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Old 12-22-2007, 10:25 PM   #1
Tieme
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Default How can I make it sweeter?

Hey everyone. First shot at making cider here. I don't have the recipe we used it but was something like 4 gallons of cider and 2 lbs of brown sugar. The yeast we used wasn't quite what we needed since we don't have a local shop and decided to use what we had. We used a wine yeast in hopes that it would be close but it ended up being far too dry. Right now we are waiting to bottle because we want it to be much sweeter. I had heard there was a certain sugar that yeast won't metabolize but I can't remember what it is. I thought maybe corn syrup. Is that correct? How can I make this sweeter but we still want to bottle and sparkle it. Any ideas? Thanks in advance.

John

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Old 12-22-2007, 10:35 PM   #2
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You cant make it any sweeter, My advice is to just bottle it and Drink it and use a diffrent yeast next time like a English Ale or Mead yeast, I normally use Pasteur Champagne yeast and it makes my cider quite sour, but I noticed it isn't Quite as sour if it is aged for a bit.

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Old 12-22-2007, 10:58 PM   #3
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You could back sweeten with splenda or lactose. Neither are fermentable. Good Luck

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Old 12-22-2007, 11:25 PM   #4
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I use 4oz of lactose at bottling/kegging per 5 gallon batch and it sweetens nicely. Use more or less depending on how sweet you like it

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Old 12-22-2007, 11:53 PM   #5
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Lactose would also be my first choice. Sweeten it a little at a time, until you like it. Then you can prime and bottle it to carbonate.

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Old 12-23-2007, 03:03 AM   #6
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Dont put Lactose in the whole batch if you dont know if your Intollerant, but if it doesn't bother you than it will be fine.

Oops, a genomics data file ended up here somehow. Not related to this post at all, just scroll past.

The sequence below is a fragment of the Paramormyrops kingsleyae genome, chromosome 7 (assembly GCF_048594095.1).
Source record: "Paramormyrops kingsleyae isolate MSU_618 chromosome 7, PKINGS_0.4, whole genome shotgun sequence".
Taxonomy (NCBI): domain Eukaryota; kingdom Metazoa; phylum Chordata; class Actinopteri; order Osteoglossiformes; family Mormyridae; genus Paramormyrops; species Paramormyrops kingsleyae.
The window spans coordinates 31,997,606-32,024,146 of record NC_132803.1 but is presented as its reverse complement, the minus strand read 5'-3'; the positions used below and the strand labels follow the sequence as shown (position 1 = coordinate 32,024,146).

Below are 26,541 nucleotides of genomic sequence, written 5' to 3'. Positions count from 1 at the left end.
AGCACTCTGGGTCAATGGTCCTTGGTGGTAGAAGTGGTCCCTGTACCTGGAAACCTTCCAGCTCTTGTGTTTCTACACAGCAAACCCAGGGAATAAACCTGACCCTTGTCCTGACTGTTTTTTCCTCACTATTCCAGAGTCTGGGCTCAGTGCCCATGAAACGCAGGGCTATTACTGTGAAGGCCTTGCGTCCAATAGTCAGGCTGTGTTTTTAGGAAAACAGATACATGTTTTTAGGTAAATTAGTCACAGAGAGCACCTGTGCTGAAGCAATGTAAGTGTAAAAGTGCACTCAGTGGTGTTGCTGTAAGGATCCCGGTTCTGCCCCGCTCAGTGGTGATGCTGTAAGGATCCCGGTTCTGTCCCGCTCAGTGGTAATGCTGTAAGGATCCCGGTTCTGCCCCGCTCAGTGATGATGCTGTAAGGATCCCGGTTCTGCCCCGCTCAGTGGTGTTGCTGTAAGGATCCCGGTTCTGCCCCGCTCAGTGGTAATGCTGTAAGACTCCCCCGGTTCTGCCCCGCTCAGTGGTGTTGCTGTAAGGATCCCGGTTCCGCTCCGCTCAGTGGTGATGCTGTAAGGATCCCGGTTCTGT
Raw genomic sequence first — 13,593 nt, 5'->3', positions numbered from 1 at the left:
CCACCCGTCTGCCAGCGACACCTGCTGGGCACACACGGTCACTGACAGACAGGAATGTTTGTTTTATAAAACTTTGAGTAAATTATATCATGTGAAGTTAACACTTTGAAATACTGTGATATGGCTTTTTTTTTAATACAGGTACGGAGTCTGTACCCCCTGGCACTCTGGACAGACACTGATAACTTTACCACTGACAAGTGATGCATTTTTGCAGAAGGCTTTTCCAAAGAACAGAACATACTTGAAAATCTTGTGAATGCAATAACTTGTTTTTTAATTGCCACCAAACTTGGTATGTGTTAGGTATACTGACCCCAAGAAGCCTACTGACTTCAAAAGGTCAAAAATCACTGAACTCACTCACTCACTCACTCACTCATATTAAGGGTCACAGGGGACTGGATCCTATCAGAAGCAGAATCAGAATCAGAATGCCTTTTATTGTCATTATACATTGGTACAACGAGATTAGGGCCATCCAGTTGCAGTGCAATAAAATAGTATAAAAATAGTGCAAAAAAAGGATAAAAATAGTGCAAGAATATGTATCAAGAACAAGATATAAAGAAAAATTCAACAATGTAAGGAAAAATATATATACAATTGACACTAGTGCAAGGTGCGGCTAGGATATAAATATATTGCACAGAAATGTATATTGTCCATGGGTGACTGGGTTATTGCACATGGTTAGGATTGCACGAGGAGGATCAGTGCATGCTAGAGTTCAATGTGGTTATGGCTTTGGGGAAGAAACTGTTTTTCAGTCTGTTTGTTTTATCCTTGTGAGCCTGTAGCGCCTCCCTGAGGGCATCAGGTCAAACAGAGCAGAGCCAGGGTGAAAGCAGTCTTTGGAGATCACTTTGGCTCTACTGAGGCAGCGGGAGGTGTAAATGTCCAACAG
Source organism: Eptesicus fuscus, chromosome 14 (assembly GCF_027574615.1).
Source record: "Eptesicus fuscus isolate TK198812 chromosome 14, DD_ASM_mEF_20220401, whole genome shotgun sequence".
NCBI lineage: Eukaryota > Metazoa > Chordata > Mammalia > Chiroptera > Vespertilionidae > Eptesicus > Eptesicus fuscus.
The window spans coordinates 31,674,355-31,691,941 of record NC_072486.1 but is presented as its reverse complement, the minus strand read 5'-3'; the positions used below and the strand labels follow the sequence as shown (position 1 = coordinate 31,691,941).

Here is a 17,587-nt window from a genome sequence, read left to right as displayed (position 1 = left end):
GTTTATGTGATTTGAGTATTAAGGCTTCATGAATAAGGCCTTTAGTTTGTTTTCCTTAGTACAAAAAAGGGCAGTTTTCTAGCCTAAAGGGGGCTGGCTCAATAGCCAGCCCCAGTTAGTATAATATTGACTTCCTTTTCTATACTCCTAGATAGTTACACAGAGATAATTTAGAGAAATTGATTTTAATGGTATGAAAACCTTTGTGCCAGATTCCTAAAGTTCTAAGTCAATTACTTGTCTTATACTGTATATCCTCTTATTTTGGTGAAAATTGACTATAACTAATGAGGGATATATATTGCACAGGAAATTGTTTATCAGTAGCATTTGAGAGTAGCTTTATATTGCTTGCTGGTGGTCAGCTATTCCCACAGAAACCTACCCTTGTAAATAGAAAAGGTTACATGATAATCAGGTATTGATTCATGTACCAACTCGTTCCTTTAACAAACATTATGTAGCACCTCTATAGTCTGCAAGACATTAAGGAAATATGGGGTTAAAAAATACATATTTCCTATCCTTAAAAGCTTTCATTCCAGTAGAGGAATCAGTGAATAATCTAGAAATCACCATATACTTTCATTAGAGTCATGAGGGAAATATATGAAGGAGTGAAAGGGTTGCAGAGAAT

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Old 12-23-2007, 04:35 AM   #7
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Wow thanks for the responses everyone. I had thought there was some other more common household sugar that was unfermentable but I guess not. After I used the search term unfermentable I got all the results on google that I wanted.

We ended up putting in some more sugar for now to get a higher alcohol content since that also was lower than we wanted. I went ahead and tasted it to check the falvor and even though it was sweeter now like I wanted, it was terrible tasting still. It was too dry for me before but there was also another bad taste that I didn't figure out because I thought it was just because it was so dry.

It was a foul bitter background/after taste. We never used campden (sp?) tablets because we have always made stuff without them and never noticed a real detriment to the taste. Do you think this could be the cause? Wild yeast? I used real, fresh apple cider with no preservatives, unpasteurized.

What do you guys thing the cause of that was? The yeast was not fully settled do you think that could be it? When we make wine and beer I have never noticed yeast in it giving it a bad flavor. Maybe a little strange but nothing like what I experienced in this cider.

But yeah, any ideas on what it could have been? We ended up dumping the batch because it wasn't even drinkable.

John


EDIT: Going to go ahead and move this new question to a new thread.

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Old 12-30-2007, 02:29 AM   #8
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Adding more sugar to increase the alcohol content will also increase the dryness.

I debated between lactose and splenda with the last batch I made and went with the splenda. It adds a bit of a wierd taste that is tolerable but I won't be using it again.

A friend of mine used a fresh apple cider as the base for his hard cider and it tasted absolutely awful for months. Around the 4 month mark it was tolerable and by 6 months it was actually kind of good.

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